art, writing -

Commissioned Work

Way back in the 1490s, a man of many talents  was commissioned by the French ambassador in the Holy See to sculpt one of his most well known works, the Pietà.  Upon its completion, one of the artist’s contemporaries wrote, “It is certainly a miracle that a formless block of stone could ever have been reduced to a perfection that nature is scarcely able to create in the flesh.” [1]

For great work to become a fait accompli it often requires a commission from men and women with means, and it’s why posterity can enjoy and appreciate some of the world’s most famous works of art, Michelangelo’s included.

I’ve been thinking about the word Commission.  As a writer it is a welcome thought: to be sought out by someone who appreciates what you do, to partner in a new work, to bring into a reality an aesthetic dream, and to not have to expend all the energy on ends to figure out how they will meet.

The commission of the artist is a nice metaphor for a commission of another kind: the individual’s invitation into the work that will accomplish God’s ultimate dream.  In Mark 16:15 Christ invites all who follow him into commissioned work: “Go into all the world and proclaim the good news to the whole creation.”

Some take the words more seriously than others.  Certainly it might seem less romantic or significant than the commission of artistic work to some.  The call of Christ to all seems so democratic, so universal – “everyone is asked to go? Not just an elite few with a particular skill set?”  Scoff.

As I’ve looked at this passage which many Christians, myself included, are over-familiar with, a passage some say is only a footnote in an abruptly ended book that doesn’t really belong in the original text, I’m interested in a twice repeated phrase: “they would not believe.”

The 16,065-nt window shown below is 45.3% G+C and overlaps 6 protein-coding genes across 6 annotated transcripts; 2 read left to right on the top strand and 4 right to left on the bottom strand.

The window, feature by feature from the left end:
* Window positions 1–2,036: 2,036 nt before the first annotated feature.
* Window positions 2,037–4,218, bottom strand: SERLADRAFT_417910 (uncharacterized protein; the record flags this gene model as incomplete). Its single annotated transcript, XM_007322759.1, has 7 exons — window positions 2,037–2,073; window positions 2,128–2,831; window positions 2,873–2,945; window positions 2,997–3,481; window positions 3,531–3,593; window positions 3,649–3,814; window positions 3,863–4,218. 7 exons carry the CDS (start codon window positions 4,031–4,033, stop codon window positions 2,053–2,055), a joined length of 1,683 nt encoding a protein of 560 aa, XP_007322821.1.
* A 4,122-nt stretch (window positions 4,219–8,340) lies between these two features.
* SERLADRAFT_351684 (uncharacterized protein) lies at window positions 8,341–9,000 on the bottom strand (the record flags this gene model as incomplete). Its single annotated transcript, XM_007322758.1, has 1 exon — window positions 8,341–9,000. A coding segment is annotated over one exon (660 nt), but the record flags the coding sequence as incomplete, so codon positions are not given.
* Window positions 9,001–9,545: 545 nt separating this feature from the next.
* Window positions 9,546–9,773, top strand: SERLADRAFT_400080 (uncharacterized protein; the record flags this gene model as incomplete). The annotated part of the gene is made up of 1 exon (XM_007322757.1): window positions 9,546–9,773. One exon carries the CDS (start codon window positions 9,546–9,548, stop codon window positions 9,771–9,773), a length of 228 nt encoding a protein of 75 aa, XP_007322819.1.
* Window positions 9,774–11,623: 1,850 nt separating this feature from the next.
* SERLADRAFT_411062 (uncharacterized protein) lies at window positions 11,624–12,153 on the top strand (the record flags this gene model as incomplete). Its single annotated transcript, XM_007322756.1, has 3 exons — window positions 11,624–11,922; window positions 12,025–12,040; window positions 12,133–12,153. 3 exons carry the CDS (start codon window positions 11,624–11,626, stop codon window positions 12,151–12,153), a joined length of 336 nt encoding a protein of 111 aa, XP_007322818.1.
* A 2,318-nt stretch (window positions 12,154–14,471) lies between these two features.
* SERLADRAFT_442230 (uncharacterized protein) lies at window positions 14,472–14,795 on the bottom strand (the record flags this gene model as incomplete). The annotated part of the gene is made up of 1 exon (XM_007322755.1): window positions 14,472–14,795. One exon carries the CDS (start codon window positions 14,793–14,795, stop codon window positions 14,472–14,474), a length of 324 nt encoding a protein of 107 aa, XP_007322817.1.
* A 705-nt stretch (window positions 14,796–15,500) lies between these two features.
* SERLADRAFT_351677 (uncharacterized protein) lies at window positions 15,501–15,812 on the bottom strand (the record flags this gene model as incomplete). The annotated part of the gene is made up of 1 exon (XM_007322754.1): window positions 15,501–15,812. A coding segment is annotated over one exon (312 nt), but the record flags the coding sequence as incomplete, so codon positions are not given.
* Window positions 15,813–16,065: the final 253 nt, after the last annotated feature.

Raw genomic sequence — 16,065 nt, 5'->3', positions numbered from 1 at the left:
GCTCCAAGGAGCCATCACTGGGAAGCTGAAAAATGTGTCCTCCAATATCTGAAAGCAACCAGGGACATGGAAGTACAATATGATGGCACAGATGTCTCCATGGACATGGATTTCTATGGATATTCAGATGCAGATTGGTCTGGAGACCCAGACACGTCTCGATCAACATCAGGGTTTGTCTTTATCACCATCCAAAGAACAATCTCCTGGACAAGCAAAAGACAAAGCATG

Jesus appears with the kingdom reality of the resurrection – in the flesh – to people who knew him from Adam and when those people who saw him shared the good news, they didn’t believe.  Mary Magdelene, saw the Lord in the garden and the two fellows traveling the road to Emmaus had personal encounters with Christ, but their accounts didn’t assuage the despair of those lost to the darkness of fear, hopelessness, and grief. These people who watched or heard of his public execution, who grieved his death, who were told Christ was alive by three witnesses, did not recognize the Second Adam when he rose from the dead.

It took time, is what I mean to say.  And I don’t blame them.  The first ever believers (people who already knew and had relationship with Christ) had to be told the good news three times and they had the advantage of being raised in a faith tradition expecting a Messiah and of being taught and prepared by him for the very truth that would transform their world and ours.

“Later he appeared to the eleven themselves as they were sitting at the table; and he upbraided them for their lack of faith and stubbornness, because they had not believed those who saw him after he had risen” (Mark 16: 14) and right after doing so he commissioned them.

I think it important to note the context of this famous commissioned work.  It’s encouraging that Christ doesn’t belabor the point.  He confronts the disciples’ unbelief, but doesn’t get hung up on it, and then calls them into the life-changing, life-long work of sharing the good news.

For me, the question isn’t about whether we are to Go into all the world or not.  Nor is it so much about how, or where, or what responding to the call to Go looks like.  It does, however, make me curious about what our expectations are.  I think there is a prevailing sense that when Christians share the good news of Christ to the last unreached pygmy that the lights on the world as we know it will go out (or turn on), once for all.  I’m not saying that’s a wrong belief.  But I’m also not saying it’s right.

Christ said Go and we must.   We don’t go because we will trigger the apocalypse or to meet quotas of some unspoken cosmic body count. We go because we obey.  And we go because we know and understand and believe the good news. “The one who believes and is baptized will be saved; but the one who does not believe will be condemned” (Mark 16:16).

Sobered by such words, like master artists, skilled in our craft, may we offer the world a message that is steeped in the beauty and clarity of the truth so posterity can enjoy and appreciate the most famous work, the most astonishing fait accompli of all.  True to the metaphor, our patron has the means to ensure he meets his part of the contract for the commissioned work.  If we resolve to go, then we must meet our end of the deal: everywhere the good news.

Thank God Christ appears to us more than once, and gives ample opportunity to those who will believe. If you plan to go, prepare to go more than once.